Let’s recognise that the best insurance we’ve got against insufficient budgets, fuzzy delivery plans and operating assets that fail to deliver intended outcomes – so make investment decisions look poor in retrospect – is transparency, shared responsibility and confidence.
Here’s a starter for ten on what we mean by each of these.
Transparency – imagine if we put everything on the table and you felt comfortable enough to do the same. We’d no longer need to second guess each other. We’d build meaningful best and worst cases and knowledgeably describe all stages in between. We could have open and robust discussions about costs and benefits but not from a blame or mistrusting standpoint. We could be frank about the risks inherent in any big project, anticipate their twists and turns and stop seeing them as elephants in the room.
Shared responsibility – we think the principal of collective cabinet responsibility is a good analogy here. Envisage us all owning the collective conclusions we reach. The idea of pushing responsibility onto someone else when the going gets rough becomes anathema. What if our new normal enabled us to really hear concerns, challenge each other’s optimism (and pessimism when needed), and have healthy disagreements that produce innovative solutions rather than divisions. Imagine all this in the name of giving stakeholders a range of realistic numbers that informs their risk appetite, not one headline figure, designed to win a funding pitch, but which hangs around our necks thereafter.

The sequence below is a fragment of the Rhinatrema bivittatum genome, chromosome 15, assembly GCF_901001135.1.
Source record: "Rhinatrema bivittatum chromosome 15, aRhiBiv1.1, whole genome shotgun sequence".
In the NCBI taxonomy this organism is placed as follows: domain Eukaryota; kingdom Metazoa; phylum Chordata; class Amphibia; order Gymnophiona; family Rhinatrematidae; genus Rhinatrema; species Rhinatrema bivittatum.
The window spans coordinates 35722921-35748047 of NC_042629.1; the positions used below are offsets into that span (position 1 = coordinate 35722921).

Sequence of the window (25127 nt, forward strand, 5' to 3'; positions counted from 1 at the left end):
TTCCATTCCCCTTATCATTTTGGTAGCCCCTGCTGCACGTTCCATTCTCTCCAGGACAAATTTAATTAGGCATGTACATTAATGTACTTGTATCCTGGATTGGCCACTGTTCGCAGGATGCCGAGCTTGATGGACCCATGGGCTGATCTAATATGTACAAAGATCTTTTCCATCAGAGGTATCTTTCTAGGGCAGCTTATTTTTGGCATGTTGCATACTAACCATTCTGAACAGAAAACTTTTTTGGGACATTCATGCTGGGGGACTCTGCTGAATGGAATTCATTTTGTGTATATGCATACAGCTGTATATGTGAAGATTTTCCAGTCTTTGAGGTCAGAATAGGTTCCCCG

Confidence – let’s avoid the problems associated with only using an inside view of planning by bench-marking our projects against others completed elsewhere. Imagine being confident enough to subject our thinking to peer review. By fusing our “inside view” with an “outside view” we’d be able to present a much more rounded case when a project is subjected to wider stakeholder scrutiny.
Are you up for conversations about how we can address these issues? We very much hope so.
The [Imaginary] Realistic Planners and Project Managers Collective